With the SAG-AFTRA strike finally over, MoMA plunged ahead with its 16th annual “The Contenders” series, supported by Chanel and running through January 10. On Thursday night, attendees at the museum were treated to a screening of Barbie and a special discussion between Dua Lipa—dressed in Chanel couture—producer Mark Ronson, and musician and songwriter Andrew Wyatt, who delved into the creation of their song “Dance the Night” for the movie’s soundtrack. The conversation, moderated by Rajendra Roy, chief curator of film at MoMA, provided insight into the collaborative process behind the film’s chart-topping, party-ready hit; touched on Lipa, Ronson, and Wyatt’s campaign for a best song nomination at the 2024 Oscars; and unpacked the concept of “dance-crying.” See some video highlights below.
Mark Ronson on being approached by Greta Gerwig to work on Barbie:
Mark Ronson: Somebody texted me and said, “Hey, do you want to talk to Greta Gerwig about the new movie she’s doing?” I was such a fan of Lady Bird and Little Women. And [Gerwig] said, “I’m doing Barbie.” It sounded so wild and outlandish and cool. And then I read the script that she wrote with Noah [Baumbach], and I just loved it so much and I kind of just got it. And [Gerwig] said, “I need two songs in the beginning.” She sent me this funny PDF that said, Some Outlines for Barbie and Ken Hit Songs’ which was kind of tongue-in-cheek. It was like, right, we all want to write a hit!
Dua Lipa and Mark Ronson on writing “Dance the Night”
MR: [Greta] said, “There’s a Barbie song, which is going to be at the end of her best day ever, and just at this moment before the world shifts for her, but it just has to be the most fun, disco, effusive record. And then there needs to be a Ken song,” and she’s like, “I don’t know what that is…It just should be a song from his point of view.” It was never supposed to have this much music or be such a musical, and it just all sort of unraveled from there.
Dua Lipa: It was such a different experience, where when I’m writing a song for myself, I come with the idea of how I’m feeling or what I want to write about. This way, I was embodying a character, and I already had the assignment and I had the story behind Barbie’s best day ever. Then she starts having these thoughts about death, and it was like, Okay, how do we create the perfect disco song with an underlying story that shows a little bit of a shaky ground? I think first we did a version based on a dance rehearsal that we saw, and what Greta had told us was about to happen in the movie. And so we kind of went a little bit deeper into the more tumultuous side of Barbie’s existential crisis. And then I think when we saw it with the picture, and we were listening to the song while watching it, then our perspective kind of changed a little bit and we were like, Okay, maybe we’ve got to pull her back to the light a little bit, because we got to give Barbie her optimism as well. Even when things aren’t going right, you can dance through it. I think that’s essentially the message of the song. And I think that optimism is so vital to the human experience overall, no matter what you’re going through. Being able to push through, in some way.
Lipa on writing for a film soundtrack
DL: I think music—and disco music in particular—was always such a big form of the expression of freedom, and it gave people a sense of community and togetherness. [Disco] was always the kind of music that really brought people together. And so to have that kind of duality—of the happy-sad, or [as] I like to call it, “dance crying”—I felt like that was really important. So we went in and we rewrote [the song], and then we also started working on the lyrics a little bit more like a score. There were moments where, while we were seeing the picture and listening to the song, Barbie does a move like this, and I’m like, Oh, we have to just say, “Come along for the ride!” Intertwining the lyric to the movie felt like such a unique and different experience—unlike anything I’d ever worked on before.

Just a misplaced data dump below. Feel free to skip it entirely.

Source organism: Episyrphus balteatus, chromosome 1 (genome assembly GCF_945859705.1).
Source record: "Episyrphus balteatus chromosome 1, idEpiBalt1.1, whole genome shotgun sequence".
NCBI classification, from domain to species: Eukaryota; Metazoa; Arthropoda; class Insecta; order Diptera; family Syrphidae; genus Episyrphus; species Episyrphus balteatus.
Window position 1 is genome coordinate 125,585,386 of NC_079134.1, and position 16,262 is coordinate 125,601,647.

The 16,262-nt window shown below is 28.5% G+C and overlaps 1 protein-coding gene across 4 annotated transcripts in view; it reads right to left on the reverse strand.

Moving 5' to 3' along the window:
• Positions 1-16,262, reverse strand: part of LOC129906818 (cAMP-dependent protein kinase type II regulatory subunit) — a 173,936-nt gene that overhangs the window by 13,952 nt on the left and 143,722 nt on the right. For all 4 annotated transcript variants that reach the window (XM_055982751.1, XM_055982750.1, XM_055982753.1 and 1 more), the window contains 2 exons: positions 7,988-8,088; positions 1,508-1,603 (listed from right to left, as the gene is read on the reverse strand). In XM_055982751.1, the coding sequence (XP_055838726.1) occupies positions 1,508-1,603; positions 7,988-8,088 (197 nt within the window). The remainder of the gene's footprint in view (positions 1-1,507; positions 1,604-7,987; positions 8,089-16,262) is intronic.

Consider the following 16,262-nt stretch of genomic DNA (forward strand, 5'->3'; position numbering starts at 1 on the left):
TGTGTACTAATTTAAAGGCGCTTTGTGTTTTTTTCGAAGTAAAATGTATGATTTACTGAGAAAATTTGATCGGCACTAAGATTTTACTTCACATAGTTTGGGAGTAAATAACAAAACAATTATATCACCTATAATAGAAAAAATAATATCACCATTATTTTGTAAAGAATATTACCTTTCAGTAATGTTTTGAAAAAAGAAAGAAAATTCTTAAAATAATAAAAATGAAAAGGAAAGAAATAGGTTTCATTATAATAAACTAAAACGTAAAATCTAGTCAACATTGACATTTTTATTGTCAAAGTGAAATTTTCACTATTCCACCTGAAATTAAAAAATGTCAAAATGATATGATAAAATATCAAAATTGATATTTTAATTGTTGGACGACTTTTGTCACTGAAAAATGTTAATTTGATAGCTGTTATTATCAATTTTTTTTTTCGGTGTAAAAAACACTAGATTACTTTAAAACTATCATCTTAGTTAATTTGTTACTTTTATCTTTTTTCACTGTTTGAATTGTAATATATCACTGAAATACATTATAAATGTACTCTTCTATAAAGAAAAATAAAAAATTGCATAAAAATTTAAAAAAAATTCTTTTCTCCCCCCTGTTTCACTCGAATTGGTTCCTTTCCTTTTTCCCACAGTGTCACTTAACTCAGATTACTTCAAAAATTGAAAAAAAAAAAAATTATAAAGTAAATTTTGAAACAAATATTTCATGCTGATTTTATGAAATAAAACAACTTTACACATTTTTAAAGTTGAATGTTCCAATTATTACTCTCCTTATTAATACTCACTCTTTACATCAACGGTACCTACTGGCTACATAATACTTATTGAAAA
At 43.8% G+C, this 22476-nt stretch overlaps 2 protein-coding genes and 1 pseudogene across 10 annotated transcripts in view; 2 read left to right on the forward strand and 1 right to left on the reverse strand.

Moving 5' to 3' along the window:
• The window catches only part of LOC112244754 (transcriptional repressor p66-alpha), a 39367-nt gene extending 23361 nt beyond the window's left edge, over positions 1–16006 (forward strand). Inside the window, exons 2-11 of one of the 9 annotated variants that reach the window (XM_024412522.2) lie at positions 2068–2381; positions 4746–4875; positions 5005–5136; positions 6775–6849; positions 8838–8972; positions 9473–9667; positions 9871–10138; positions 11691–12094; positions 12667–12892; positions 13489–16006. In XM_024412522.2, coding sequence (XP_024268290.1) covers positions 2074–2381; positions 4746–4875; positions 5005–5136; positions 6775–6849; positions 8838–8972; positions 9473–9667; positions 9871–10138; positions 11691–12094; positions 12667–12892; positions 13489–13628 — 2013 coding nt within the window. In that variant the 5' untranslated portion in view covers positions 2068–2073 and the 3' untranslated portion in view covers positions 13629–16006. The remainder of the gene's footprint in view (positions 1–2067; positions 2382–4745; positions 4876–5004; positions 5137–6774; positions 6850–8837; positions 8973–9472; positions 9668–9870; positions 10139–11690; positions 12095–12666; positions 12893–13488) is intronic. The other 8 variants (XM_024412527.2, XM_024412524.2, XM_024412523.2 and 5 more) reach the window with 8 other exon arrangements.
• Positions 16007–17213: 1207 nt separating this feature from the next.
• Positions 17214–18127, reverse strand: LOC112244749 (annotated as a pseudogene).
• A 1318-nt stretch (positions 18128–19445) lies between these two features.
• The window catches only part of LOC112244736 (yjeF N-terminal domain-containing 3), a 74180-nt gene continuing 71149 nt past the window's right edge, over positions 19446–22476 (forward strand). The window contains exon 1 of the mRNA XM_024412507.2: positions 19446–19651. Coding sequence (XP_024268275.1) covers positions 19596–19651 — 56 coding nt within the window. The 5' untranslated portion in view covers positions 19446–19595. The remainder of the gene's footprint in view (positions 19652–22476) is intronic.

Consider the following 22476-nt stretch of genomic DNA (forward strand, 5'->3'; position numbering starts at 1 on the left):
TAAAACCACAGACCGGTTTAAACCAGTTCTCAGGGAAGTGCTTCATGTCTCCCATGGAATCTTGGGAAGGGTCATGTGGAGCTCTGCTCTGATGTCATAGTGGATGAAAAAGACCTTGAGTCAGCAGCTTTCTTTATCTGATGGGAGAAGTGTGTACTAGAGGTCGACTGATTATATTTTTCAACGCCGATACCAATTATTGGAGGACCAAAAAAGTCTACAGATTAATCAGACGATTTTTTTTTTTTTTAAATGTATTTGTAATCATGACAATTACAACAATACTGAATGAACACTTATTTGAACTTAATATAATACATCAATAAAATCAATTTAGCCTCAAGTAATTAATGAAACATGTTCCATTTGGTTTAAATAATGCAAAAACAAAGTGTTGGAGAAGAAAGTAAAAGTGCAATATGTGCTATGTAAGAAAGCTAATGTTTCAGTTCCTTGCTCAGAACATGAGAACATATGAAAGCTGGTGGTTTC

Ronson and Wyatt’s advice for Lipa as she enters the Oscar campaign trail—nearly five years after they won with Lady Gaga for “Shallow”
Andrew Wyatt: Well, Dua is already one of those people that if you see her at a party or if you’re at an event, you’re like, Wow, is this a dream? But that was the one thing about the whole Oscars thing, is you’ll be in a room and you’re sitting and Daniel Craig is here. It was like, I had a dream that I was sitting in a room with Helen Mirren, and Daniel Craig was dancing with his wife over here, and Willem Dafoe walked in carrying two drinks. Dua is already one of those people, so [she] should probably feel quite at ease. But I think it’s important to take in that the whole thing’s just a big trip. It’s just all weird. And that’s okay.
MR: Also, to be honest, we really didn’t have to do much because Lady Gaga was [there]. We’re lowly songwriters. And [she is] Dua Lipa—people get excited, and it’s very glamorous and glitzy. But to be honest, we didn’t have to do half as much as what you’re going to have to do. I’m so sorry.
Dua Lipa on the possibility of doing more acting
DL: Gosh, maybe. I really just loved the experience. I absolutely loved working with Greta, and even though it was a small role, just kind of diving into a new character and exploring that was really, really fun. I also worked on a film with Matthew Vaughn called Argylle, which comes out in February. So I’m very excited about that too. But music is really my number one love. It’s something that I feel like with every album and every session and every song that I put out, I find my feet a little bit more, and I get more confident and I believe in myself and my craft and who I am as an artist and as a performer more. And I’m really enjoying being in that space as a songwriter and as an artist. And so music will always be number one for me, and then we’ll see. We’ll take baby steps.